Situated in an altitude of 6000ft amidst the Western Ghats at the confluence of three mountain streams, Munnar is a hill station that was once a retreat for Englishmen and their families in South India during colonial rule. A large part of the native flora and fauna of Munnar has vanished due to severe habitat fragmentation caused by the development tea plantations. However, many endemic and threatened species continue to survive and thrive in several protected zones around Munnar. The region around the town is ideal for treks and camping, birding, mountain biking and four wheel drive tours. Set against a backdrop of sprawling tea plantations, picture postcard towns, mist shrouded hills and vast stretches of forests, Munnar will elevate your soul.
History of Munnar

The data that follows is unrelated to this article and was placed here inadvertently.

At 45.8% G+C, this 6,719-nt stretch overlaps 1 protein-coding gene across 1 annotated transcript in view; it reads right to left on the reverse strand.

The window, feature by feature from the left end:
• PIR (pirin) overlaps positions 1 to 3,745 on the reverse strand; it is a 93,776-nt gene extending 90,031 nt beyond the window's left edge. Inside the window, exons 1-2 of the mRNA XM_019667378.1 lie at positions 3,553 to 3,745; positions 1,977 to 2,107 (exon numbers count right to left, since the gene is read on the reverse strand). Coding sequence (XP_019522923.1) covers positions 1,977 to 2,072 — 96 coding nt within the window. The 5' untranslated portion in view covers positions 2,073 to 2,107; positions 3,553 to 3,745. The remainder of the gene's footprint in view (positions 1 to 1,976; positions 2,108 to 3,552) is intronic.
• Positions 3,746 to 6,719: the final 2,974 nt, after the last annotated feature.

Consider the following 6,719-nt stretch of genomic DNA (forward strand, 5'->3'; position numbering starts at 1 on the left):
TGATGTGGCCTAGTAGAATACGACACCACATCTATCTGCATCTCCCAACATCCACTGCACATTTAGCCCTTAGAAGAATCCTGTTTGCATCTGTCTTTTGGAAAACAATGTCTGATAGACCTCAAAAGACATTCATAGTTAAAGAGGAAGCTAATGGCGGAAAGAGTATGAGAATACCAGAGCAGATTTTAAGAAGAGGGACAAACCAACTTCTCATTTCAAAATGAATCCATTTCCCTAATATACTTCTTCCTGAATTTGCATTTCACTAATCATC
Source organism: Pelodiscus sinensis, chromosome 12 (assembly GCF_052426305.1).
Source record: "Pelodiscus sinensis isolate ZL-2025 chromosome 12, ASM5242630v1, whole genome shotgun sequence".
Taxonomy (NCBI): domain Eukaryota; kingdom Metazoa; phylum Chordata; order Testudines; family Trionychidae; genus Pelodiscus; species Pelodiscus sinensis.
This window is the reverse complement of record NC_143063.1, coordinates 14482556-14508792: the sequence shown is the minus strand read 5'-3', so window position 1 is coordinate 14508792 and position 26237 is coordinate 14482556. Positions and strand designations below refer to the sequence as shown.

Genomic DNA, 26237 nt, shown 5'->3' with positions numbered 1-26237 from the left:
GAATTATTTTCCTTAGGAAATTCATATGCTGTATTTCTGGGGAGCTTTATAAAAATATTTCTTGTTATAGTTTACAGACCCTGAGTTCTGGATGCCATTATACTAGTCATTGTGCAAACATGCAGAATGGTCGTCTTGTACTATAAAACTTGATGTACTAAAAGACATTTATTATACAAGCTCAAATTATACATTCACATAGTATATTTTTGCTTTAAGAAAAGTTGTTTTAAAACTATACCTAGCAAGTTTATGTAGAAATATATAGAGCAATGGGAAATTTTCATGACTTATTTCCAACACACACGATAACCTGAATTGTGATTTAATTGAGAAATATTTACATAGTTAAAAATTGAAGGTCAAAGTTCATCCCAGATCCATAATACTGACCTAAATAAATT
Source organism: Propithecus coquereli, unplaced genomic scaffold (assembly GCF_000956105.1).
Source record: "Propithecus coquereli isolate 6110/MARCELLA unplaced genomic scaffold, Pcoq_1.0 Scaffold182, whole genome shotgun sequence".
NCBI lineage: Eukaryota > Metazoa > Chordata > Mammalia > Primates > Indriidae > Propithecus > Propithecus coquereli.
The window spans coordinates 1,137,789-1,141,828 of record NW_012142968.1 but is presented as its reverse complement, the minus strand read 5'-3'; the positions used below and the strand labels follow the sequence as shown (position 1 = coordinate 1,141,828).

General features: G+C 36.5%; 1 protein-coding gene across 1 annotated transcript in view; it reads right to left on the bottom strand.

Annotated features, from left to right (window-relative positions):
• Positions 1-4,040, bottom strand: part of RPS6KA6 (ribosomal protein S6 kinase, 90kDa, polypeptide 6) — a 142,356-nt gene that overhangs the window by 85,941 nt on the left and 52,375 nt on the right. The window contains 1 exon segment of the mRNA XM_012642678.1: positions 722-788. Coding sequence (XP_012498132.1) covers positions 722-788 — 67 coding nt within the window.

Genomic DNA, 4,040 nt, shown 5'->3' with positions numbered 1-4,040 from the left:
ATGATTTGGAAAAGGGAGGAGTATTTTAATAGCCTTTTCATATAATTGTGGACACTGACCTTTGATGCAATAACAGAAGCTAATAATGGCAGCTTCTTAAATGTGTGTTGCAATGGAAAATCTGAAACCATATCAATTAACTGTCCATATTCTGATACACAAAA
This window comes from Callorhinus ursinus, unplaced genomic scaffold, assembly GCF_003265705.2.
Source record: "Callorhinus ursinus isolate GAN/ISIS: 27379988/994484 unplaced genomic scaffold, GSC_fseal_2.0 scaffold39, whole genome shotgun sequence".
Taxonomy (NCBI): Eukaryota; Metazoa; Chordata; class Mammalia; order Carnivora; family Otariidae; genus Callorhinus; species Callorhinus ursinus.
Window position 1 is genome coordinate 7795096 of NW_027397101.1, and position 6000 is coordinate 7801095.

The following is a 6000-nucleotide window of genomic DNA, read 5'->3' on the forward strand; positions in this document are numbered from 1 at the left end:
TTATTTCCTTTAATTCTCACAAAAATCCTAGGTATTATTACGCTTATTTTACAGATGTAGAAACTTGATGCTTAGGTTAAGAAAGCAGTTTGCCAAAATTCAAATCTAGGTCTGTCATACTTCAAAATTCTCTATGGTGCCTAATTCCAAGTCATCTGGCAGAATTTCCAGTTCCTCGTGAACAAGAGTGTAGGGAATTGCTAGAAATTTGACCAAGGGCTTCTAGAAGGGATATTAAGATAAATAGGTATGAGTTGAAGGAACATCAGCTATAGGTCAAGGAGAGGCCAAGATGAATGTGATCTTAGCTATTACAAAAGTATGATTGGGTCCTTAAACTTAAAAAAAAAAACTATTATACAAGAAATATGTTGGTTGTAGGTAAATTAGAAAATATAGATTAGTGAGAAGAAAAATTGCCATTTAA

Munnar was once the summer capital of the British administration in South India. In summer when the heat in the plains began to get oppressive entire families and their staff moved to Munnar. Due to the cool climate they named Munnar ‘little England’. It is believed that the earliest European visitor was a Scotsman followed by the Duke of Wellington. Even though documented historical information exists from the 10th century, Munnar’s history is ancient. Prehistoric relics found in the area indicate the existence of a Stone Age civilization. In the early 19th century the chieftain of the villages in the Anchanad area named Kannan Thevar held lands to the north of the high ranges in the territory under the rule of the Raja of Poonjar. JD Munro a British lawyer and tea planter leased close to 600sq km of jungle around Munnar from the Poonjar king. It is believed that the first tea sapling was planted by A.H.Sharp in what is today part of Sevenmullay Estate. He then cleared the forests for tea plantations. This land was then known as Kannan Thevar Concession Land till 1895 when Finlay Muir and Company bought Munro’s land. Today many remanents of the colonial period can still be seen in Munnar town and in the surrounding tea plantations.